“Courses that include clinical placements are aligned with courses on campus so that teacher candidates are continually seeing what they are learning in their coursework in the classrooms,” Marshall said.

Students must pass their teacher certification exam before they can student teach. In addition to earning a B.A. in Elementary Education, students must select a second major. Second majors in biology, English, mathematics, history, or a foreign language are strongly encouraged.

URI’s Master of Arts in Education with Teacher Certification Program is designed for students who have already received an undergraduate degree in an area other than elementary or secondary education and want to obtain their teacher certification along with their master’s degree.

The new NCTQ analysis of teacher preparation programs’ coverage of the science of reading was developed over the course of two years, involving teams of literacy experts, researchers, teacher preparation leaders, and educators. NCTQ evaluated 693 traditional undergraduate and graduate programs across the country, including three in Rhode Island. Overall, just 112 programs earned an A and 48 earned an A+.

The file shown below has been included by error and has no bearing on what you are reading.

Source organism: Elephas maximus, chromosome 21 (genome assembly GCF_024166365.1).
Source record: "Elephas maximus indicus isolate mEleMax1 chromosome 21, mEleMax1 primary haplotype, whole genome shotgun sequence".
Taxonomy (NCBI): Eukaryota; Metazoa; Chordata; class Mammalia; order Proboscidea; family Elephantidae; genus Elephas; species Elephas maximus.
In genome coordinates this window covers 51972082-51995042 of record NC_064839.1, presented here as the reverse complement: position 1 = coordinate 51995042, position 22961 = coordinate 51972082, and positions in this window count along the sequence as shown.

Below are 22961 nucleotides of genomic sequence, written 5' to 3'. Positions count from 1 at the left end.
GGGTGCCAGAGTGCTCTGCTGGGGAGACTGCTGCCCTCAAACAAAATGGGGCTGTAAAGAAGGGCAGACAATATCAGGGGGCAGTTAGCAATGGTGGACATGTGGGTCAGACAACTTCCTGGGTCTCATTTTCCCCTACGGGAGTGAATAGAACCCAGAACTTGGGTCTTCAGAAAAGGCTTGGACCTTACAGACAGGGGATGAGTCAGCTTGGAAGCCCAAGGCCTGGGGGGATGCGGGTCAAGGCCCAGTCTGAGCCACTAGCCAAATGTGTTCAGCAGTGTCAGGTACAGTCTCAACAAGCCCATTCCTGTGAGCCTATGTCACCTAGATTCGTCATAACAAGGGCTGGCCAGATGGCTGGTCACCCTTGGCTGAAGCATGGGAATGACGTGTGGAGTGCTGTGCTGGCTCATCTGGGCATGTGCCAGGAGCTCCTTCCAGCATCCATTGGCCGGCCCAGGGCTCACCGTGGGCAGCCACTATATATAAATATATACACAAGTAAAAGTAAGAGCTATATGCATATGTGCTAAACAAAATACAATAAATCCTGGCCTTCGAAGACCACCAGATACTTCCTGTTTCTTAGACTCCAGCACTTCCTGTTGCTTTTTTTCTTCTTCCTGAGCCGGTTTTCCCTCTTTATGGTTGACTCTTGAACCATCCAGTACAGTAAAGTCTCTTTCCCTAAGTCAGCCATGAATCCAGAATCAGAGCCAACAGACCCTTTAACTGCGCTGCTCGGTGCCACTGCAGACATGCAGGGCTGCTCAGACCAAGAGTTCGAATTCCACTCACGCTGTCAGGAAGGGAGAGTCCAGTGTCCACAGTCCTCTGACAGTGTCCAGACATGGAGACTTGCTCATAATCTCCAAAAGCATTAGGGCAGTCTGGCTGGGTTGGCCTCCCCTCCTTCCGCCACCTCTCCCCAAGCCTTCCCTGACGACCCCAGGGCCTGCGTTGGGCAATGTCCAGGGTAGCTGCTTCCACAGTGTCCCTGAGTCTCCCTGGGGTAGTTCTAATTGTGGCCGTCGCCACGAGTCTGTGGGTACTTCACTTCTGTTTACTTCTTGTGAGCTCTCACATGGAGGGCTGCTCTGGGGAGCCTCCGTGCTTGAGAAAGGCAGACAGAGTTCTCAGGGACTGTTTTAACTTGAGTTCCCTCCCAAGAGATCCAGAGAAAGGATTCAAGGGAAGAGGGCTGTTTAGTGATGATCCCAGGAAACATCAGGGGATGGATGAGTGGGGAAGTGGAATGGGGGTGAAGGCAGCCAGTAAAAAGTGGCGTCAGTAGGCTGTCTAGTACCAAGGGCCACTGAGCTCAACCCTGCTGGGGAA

See the NCTQ report for more information about the University of Rhode Island’s coverage of the science of reading and to see how URI compares to other programs in Rhode Island or across the country.

About the University of Rhode Island

The University of Rhode Island is a competitive and highly regarded public institution in New England and beyond. Founded in 1892, the University of Rhode Island is the principal public flagship research and graduate institution in Rhode Island, with 14,500 undergraduate students and more than 2,250 graduate students across 203 academic programs. At URI, you will find some of today’s leading innovators, discoverers, and creative problem solvers. Visit uri.edu to learn more.

About NCTQ

The National Council on Teacher Quality: NCTQ is a nonpartisan research and policy organization on a mission to ensure every child has access to an effective teacher and every teacher has the opportunity to be effective. We believe a strong, diverse teacher workforce is critical for providing all students with equitable educational opportunities. For more information about NCTQ, visit www.nctq.org